Being inducted into the Grammy Hall of Fame could, in the overall scheme of things, mean everything or nothing, considering that Hoodoo Man Blues is as powerful an example of the Chicago Blues as has ever been captured on record.
Singer/harmonicist Junior Wells was one of those surprisingly rare individuals who knew how to stir an audience without showboating, and if one had been present on these recording sessions from September 22 and 23, 1965, chances are it would have pinned every level going, with the frenzy whipped up by this music. It should comes as no shock that Wells was on spontaneously combustible form, as he was rarely off it, but what surprises still is the generous helping of funk provided by guitarist Buddy Guy, drummer Billy Warren and bassist Jack Myers (complete with his set of three metal and one nylon bass strings).
The alternate version of "In the Wee Wee Hours" is a manifesto in no uncertain terms, its sheer slinkiness demonstrating that simple isn't necessarily easy. The reverb on Guy's guitar lends the title track a radically different patina, and over the course of approximately two minutes, this bad little quartet nails a groove in a way few others could manage. There are shades of Little Walter in Wells' intro to "Early In The Morning," but the tale of what might be called lascivious resignation also finds him unleashing a paint-stripping solo.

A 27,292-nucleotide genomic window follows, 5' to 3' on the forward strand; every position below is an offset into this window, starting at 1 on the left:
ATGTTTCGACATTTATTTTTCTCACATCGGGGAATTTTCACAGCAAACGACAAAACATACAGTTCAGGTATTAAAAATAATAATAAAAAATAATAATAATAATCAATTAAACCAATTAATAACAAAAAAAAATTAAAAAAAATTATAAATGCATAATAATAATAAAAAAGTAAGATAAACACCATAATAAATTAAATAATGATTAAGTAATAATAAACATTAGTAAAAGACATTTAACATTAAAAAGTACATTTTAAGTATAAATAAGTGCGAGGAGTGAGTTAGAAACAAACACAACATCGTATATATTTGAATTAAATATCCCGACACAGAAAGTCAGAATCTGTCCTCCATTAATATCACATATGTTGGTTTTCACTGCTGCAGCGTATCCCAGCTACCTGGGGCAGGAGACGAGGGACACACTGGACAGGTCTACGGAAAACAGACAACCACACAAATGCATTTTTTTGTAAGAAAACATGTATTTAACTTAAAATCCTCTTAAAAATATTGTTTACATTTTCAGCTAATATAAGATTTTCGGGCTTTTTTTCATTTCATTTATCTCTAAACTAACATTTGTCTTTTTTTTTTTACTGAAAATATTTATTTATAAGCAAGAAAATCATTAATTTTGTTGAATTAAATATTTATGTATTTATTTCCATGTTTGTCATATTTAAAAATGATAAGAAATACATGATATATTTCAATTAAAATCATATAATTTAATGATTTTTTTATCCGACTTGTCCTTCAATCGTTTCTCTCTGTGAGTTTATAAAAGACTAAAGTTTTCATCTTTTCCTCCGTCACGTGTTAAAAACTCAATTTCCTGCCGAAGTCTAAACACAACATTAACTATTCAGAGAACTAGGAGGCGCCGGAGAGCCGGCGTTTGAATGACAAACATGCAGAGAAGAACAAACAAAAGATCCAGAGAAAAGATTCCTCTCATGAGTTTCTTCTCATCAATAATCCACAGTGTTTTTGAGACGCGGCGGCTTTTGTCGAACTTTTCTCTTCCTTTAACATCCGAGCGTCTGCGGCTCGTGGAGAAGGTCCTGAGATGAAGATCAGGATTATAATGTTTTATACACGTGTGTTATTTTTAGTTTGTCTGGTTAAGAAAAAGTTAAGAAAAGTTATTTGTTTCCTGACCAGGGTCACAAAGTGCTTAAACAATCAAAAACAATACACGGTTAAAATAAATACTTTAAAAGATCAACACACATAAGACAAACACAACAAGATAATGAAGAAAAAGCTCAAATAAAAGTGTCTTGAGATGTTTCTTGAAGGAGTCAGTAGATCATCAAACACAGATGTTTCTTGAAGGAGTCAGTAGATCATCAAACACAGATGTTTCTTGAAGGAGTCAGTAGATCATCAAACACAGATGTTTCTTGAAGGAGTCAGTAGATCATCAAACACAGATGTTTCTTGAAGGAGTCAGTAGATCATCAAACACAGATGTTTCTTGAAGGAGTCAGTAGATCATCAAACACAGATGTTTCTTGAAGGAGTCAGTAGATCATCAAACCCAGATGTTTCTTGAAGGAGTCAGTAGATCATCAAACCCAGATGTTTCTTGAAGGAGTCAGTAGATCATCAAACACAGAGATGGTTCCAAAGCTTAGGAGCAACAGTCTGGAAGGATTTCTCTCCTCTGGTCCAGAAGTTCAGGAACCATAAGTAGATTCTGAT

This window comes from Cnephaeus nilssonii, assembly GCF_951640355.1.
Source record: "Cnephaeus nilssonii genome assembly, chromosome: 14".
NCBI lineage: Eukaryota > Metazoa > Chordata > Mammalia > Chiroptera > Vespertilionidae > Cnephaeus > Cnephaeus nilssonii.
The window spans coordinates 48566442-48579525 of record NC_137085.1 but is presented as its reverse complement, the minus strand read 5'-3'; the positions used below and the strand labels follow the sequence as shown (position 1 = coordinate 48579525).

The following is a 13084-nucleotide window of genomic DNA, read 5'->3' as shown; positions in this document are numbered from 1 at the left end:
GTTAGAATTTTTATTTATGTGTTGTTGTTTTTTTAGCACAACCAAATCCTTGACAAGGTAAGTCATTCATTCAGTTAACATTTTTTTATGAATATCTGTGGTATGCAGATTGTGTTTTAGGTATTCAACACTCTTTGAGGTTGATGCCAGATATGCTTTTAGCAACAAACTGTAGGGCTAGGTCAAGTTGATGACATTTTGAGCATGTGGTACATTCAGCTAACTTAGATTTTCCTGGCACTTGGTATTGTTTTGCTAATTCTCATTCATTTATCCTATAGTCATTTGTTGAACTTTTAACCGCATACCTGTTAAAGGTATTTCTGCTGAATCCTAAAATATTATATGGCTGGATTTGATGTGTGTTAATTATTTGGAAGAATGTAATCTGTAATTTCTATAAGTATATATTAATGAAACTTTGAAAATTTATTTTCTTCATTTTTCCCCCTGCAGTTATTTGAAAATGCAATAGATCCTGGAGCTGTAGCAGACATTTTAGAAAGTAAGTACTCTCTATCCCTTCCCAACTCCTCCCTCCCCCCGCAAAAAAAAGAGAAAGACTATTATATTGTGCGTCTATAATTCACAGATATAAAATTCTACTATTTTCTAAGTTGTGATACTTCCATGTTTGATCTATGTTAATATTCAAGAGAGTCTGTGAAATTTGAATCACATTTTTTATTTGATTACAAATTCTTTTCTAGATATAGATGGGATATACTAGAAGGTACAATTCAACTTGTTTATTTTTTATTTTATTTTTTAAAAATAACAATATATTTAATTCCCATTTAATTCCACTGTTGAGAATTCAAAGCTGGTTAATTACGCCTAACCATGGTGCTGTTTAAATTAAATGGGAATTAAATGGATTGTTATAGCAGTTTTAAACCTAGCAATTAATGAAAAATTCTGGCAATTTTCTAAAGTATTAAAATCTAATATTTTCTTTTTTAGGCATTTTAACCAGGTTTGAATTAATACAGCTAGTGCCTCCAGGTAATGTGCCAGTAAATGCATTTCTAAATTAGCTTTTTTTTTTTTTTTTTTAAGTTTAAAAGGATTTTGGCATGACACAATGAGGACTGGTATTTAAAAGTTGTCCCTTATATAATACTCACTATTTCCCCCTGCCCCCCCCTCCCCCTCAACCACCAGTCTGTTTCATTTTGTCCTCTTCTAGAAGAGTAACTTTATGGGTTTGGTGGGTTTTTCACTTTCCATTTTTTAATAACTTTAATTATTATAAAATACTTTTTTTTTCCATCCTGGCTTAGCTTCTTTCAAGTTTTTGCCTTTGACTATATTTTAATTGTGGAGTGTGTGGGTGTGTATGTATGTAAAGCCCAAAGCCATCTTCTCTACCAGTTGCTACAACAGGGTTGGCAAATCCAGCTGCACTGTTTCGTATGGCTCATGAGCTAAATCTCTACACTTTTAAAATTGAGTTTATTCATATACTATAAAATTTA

By comparison, the up-tempo "Yonder Wall" is slightly uptown, but still, these guys just don't need a fuse, which only goes to show that their like probably won't be with us again, at least not physically. They'll always be in the ether though, and thanks in no small part to this potent, potent stuff.
Track Listing: Snatch It Back and Hold It; Ships on the Ocean; Good Morning Schoolgirl; Hound Dog; In The Wee Wee Hours; Hey Lawdy Mama; Hoodoo Man Blues; Early In The Morning; We're Ready; You Don't Love Me, Baby; Chitlins Con Carne; Yonder Wall; Studio Chatter 1; I Ain't Stranded; Studio Chatter 2; In The Wee Wee Hours, alt; Studio Chatter 3; Hoodoo Man Blues, alt; Studio Chatter 4; Chitlins Con Carne, alt; Studio Chatter 5; Yonder Wall, alt take 7; Studio Chatter 6; Yonder Wall, alt. take 11; Studio Chatter 7; Yonder Wall, alt. take 13.
Personnel: Junior Wells: harmonica, vocals; Buddy Guy: guitar; Jack Myers: bass; Billy Warren: drums.
I love jazz because it swings.
I was first exposed to jazz in Houston.
I met Joe LoCascio and Bob Henschen.
The best show I ever attended was Pat Martino.
The first jazz record I bought was Time Out by the Dave Brubeck Quartet.
My advice to new listeners is to relax on 2 and 4 beats.